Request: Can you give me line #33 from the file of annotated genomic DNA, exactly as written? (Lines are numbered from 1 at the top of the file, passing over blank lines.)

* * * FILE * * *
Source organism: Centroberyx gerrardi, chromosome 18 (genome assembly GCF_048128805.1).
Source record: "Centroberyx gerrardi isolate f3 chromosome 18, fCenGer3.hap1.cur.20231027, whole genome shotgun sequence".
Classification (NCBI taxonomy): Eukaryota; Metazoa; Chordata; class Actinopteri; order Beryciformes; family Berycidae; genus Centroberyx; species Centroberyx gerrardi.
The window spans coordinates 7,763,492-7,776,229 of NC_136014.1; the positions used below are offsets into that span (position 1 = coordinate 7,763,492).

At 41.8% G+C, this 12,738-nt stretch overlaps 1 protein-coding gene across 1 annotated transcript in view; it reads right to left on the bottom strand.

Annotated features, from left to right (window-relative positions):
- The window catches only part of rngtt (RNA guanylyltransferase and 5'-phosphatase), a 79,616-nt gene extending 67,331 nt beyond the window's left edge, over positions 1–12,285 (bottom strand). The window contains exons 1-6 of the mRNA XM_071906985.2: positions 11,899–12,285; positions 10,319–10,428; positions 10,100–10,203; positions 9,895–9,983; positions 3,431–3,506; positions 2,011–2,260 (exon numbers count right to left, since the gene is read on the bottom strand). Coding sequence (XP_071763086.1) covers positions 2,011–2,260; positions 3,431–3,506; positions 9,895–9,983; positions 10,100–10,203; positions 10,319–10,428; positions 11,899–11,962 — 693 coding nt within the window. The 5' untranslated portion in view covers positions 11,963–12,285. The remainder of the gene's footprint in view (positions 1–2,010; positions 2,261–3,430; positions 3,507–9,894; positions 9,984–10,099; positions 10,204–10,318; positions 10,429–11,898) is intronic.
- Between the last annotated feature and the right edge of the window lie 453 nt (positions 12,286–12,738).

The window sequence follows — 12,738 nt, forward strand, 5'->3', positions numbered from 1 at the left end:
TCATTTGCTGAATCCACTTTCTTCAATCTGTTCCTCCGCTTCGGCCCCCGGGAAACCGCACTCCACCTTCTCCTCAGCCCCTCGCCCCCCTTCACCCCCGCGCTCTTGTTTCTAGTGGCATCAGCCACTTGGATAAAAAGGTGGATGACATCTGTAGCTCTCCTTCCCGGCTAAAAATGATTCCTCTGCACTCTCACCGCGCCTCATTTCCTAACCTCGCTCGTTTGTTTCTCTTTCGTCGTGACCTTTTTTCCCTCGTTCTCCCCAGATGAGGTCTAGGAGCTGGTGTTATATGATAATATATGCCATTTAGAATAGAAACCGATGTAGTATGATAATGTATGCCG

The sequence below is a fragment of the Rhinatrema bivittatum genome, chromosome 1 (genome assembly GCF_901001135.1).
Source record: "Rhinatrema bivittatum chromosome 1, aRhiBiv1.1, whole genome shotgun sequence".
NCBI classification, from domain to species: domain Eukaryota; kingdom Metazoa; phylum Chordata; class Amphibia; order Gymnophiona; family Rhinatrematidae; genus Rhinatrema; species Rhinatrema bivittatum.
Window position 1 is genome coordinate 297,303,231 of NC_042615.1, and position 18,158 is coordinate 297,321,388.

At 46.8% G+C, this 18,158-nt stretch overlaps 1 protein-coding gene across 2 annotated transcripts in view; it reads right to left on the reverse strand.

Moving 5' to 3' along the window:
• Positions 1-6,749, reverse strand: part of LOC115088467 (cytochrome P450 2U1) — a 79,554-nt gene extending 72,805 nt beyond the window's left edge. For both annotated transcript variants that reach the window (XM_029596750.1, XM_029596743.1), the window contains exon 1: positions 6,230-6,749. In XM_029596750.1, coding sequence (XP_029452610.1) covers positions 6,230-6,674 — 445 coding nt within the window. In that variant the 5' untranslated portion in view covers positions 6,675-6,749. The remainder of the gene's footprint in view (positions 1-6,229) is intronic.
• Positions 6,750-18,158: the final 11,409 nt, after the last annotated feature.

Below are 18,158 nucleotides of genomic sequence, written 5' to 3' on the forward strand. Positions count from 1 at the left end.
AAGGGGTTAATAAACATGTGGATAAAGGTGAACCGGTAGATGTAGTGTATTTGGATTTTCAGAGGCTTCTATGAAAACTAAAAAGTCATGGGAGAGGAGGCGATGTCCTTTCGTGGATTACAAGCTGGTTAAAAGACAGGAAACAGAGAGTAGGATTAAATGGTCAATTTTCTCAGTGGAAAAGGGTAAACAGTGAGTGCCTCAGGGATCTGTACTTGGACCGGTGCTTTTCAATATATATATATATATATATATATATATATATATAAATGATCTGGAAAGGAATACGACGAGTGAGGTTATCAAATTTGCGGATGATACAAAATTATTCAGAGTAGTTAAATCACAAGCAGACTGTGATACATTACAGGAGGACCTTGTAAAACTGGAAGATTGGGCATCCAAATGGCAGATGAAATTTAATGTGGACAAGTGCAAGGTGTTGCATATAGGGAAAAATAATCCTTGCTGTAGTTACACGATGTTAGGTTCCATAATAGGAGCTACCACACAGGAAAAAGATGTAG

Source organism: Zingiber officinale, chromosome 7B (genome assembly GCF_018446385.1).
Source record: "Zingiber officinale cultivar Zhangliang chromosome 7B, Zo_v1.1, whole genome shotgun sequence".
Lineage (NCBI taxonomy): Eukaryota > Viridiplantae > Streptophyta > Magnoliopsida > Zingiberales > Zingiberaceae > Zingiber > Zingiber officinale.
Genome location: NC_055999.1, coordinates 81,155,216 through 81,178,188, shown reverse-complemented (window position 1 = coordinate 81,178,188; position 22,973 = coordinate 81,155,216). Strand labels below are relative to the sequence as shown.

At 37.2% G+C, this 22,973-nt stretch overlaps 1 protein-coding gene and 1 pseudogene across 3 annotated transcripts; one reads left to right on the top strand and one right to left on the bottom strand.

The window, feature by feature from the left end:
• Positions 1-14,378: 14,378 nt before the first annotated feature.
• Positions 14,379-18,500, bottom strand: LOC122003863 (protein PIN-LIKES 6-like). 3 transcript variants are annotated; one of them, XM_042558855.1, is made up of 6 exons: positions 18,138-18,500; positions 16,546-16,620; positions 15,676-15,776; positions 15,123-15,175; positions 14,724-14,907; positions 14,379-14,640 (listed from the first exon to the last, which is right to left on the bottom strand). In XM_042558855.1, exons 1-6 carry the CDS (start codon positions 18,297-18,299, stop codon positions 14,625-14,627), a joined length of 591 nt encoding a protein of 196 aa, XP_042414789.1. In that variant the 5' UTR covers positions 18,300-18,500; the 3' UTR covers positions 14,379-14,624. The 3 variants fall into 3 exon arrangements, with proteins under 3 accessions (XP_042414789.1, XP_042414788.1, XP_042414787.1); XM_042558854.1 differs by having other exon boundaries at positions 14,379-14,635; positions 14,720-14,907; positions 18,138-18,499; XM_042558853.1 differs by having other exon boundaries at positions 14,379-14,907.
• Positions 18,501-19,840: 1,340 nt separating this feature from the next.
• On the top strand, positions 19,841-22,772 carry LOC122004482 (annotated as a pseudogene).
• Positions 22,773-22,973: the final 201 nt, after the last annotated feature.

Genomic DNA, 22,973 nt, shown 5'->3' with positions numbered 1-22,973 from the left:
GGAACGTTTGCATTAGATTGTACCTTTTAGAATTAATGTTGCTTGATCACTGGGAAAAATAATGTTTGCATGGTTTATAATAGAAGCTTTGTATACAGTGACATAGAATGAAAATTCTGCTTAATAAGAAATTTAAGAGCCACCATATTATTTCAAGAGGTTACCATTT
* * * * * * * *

GGAACGTTTGCATTAGATTGTACCTTTTAGAATTAATGTTGCTTGATCACTGGGAAAAATAATGTTTGCATGGTTTATAATAGAAGCTTTGTATACAGTGACATAGAATGAAAATTCTGCTTAATAAGAAATTTAAGAGCCACCATATTATTTCAAGAGGTTACCATTT